The ongoing controversy over the medium of instruction is getting communalized with the RSS determined to stop grants being extended to English primary medium Diocesan schools. The medium of Instruction has become a medium of obstructing the aspirations of the backward classes.
IT is unfortunate that the Medium of Instruction (MOI) controversy should have taken a communal turn. The Bharatiya Bhasha Suraksha Manch(BBSM) is primarily responsible for giving what is primarily an educational issue a saffron hue. Indeed the BBSM is now threatening to intensify the agitation. The bone of contention is not the freedom of choice of parents to decide in what medium their children should study at primary level. For BBSM, it is the government bending over backwards to appease the minority Catholic community. The BBSM is more agitated over the government making an exception of the Diocesan English medium primary schools than that of extending grants to English medium primary schools.
THIS is obvious from the inflammatory speeches of the State President of the RSS, Subhash Velingkar. Who has been vehemently protesting against the Christian minority community which comprises only 25% of the population dictating to the Hindu majority community which constitutes the remaining 75%. The RSS has even gone to the extent of dubbing the demand for grants for English primary medium schools, a return to the days of Portuguese colonialism. What started off as a debate on the freedom of choice is fast deteriorating into a deliberate and mischievous attempt at polarizing Goa along communal lines.
What is appalling is that even rational and secular Konkaniwadi chosen to align themselves with the chaddiwalas. We are not surprised that the RSS is insistent on the withdrawal of grants to Diocesan schools. We are however saddened that people of the stature of Uday Bhembre and Aravind Bhatikar are aiding and abetting the communal agenda of the RSS. From being an educational issue, the language controversy in the State has degenerated into a conspiracy to convert the most cosmopolitan state in the country into a rabid Hindutva state.
THE original intention of the then Education Minister, Shashikala Kakodkar, in limiting grants only to vernacular medium schools was to protect Marathi- medium primary schools. In the immediate aftermath of Liberation, the first Chief Minister of Goa, Dayanand Bandodkar, set up literally hundreds of Marathi- medium primary schools. This was because during the Portuguese colonial regime, Goans and particularly those belonging to the backward classes were deprived of the right to education. The only schools prior to liberation were in the Portuguese medium. The upper caste, primarily the Saraswats, also set up a few Marathi schools for the benefit of their own community.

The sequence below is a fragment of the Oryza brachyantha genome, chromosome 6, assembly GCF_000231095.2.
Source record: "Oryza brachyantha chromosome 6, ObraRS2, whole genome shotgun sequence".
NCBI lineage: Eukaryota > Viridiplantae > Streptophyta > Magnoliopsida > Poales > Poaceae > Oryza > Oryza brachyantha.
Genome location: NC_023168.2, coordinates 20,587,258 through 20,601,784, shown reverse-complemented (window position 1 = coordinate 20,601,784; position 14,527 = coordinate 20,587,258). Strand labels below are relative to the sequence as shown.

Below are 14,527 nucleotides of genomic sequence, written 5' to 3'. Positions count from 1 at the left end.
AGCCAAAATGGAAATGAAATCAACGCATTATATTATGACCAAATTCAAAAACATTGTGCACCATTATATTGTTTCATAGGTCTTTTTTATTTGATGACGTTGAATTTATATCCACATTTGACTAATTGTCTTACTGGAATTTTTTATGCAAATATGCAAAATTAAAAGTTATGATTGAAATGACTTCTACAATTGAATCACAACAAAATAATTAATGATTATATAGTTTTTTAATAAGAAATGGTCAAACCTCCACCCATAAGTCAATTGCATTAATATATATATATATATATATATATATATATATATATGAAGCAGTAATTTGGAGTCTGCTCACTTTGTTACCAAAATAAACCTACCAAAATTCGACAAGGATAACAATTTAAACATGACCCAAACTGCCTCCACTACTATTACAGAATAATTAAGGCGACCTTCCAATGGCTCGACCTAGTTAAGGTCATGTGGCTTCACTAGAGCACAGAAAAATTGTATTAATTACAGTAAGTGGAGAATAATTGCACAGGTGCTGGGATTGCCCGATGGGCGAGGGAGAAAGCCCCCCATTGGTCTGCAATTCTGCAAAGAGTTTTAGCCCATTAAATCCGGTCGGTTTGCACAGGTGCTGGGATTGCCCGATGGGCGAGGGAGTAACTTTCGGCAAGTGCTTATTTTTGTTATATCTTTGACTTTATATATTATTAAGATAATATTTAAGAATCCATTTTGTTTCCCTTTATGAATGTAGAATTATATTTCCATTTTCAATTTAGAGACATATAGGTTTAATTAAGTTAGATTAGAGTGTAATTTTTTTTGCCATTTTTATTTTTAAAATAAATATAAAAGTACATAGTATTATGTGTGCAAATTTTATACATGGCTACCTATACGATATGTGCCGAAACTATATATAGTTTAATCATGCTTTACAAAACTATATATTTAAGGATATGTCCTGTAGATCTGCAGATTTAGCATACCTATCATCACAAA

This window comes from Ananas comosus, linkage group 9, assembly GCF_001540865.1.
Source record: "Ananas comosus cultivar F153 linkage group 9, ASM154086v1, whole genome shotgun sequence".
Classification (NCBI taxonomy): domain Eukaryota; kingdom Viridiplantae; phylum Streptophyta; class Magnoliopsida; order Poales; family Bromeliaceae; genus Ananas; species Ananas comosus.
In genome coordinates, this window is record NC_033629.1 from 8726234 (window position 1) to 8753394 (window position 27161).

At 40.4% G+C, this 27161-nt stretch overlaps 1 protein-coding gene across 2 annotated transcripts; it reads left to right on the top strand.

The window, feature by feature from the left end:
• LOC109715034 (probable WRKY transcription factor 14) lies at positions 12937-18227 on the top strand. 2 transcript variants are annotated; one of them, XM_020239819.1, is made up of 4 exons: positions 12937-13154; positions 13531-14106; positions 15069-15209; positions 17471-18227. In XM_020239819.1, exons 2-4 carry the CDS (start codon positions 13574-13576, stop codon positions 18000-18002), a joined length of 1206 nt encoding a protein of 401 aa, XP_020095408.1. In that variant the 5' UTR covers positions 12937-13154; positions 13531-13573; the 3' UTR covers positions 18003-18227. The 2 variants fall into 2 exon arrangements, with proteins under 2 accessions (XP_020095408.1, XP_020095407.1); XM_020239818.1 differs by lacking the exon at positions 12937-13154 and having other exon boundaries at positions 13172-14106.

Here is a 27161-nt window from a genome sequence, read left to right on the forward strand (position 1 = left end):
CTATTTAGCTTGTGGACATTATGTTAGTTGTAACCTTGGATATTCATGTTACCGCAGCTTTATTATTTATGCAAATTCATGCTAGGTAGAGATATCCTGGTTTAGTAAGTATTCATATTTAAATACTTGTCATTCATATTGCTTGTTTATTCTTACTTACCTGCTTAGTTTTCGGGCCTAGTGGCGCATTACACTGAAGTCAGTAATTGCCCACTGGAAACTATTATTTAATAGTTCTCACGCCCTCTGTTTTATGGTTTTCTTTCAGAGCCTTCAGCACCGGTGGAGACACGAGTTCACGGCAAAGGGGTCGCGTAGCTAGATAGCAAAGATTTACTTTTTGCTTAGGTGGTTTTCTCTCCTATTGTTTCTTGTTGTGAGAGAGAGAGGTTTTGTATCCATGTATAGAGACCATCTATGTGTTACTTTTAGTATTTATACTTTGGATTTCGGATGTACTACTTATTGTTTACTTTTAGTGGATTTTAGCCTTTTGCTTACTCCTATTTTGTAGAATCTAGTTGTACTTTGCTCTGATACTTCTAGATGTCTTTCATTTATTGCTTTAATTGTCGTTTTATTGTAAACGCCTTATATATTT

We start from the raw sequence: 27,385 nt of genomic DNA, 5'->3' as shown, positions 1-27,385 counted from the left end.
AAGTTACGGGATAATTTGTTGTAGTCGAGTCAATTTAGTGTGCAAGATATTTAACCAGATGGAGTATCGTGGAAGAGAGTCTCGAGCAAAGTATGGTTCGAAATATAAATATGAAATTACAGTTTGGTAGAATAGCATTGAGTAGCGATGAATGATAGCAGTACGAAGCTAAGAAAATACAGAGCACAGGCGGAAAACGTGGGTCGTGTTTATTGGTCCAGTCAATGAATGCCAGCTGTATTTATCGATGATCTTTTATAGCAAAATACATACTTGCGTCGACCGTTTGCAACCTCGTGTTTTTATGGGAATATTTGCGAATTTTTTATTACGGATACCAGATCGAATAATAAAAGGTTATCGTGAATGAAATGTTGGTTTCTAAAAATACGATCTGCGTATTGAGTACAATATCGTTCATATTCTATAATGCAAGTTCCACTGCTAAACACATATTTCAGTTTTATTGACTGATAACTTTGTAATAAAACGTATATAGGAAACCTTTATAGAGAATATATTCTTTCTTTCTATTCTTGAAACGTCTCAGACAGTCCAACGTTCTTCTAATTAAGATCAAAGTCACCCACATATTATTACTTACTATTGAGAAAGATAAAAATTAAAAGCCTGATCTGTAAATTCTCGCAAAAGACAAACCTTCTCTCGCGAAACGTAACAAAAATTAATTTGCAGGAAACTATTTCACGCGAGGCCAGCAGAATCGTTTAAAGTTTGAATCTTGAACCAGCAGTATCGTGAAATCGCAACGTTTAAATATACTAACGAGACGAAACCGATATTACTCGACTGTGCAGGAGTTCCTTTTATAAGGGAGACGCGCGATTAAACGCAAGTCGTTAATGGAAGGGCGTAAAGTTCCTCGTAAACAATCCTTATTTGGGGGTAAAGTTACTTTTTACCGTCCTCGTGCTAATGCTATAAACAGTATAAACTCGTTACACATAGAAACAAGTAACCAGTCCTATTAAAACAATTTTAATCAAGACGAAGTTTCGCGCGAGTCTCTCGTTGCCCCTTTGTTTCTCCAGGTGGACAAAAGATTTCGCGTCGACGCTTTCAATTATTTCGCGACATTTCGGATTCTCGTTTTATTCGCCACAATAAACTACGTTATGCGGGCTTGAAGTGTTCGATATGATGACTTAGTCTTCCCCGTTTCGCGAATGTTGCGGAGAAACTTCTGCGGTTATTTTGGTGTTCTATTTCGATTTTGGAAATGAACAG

Bandodkar’s objective in setting up schools was to empower the backward classes by providing the poorest of the poor access to education. If Bandodkar did not set up English-medium primary schools, it was because there were no English teachers available, since unlike India, Goa had been a Portuguese colony and not a colony of England.
IT was much easier for Bandodkar to set up Marathi- medium primary schools by recruiting teachers from neighboring Maharashtra. In any case, Marathi had by default become Goa’s language of religion and culture. By setting up Marathi-medium primary schools, Bandodkar also broke the monopoly of the upper crust Saraswats over religious and cultural institutions in Goa. Bandodkar never thought of the language issue in communal terms. It was incidental that the Marathi school teachers became a vote bank of the Maharashtrawadi Gomantak Party. It was Shashikala kakodkar’s concern over the shrinking enrolment in Marathi-medium primary schools that provoked her to discontinue grants to English-medium primary schools.
Before Shashikala Kakodkar restricted grants to only vernacular medium primary schools, the Diocesan Schools used to get grants from the government for their English primary medium schools. The Diocesan Society switched to Devanagri Konkani as the medium of instruction under pressure from the elite within the Church who were passionate about Konkani. The Diocesan Society did not take into account that its teachers were not familiar with Konkani in the Devanagri script. Despite which the Diocesan Society switched to Konkani as a symbol of solidarity for Konkani being made the official language of Goa.
The ground reality is that far more Marathi-medium primary schools have been closing down than Konkani-medium primary schools. The Diocesan Society sought to shift to the English-medium not because they loved Konkani, our mai bhas, any less than the Konkani mogis like Uday Bhembre and Company. As in other areas of life, it was a question of supply and demand. As in the case of other vernacular medium schools in the state, particularly Marathi-medium primary schools, parents started migrating from Devanagri medium Konkani schools to English medium Konkani schools despite the stiff fees they had to pay. They did so not because they did not love or respect Konkani mai but they believed rightly or wrongly that education in the English medium would give their children the best opportunity of securing their future.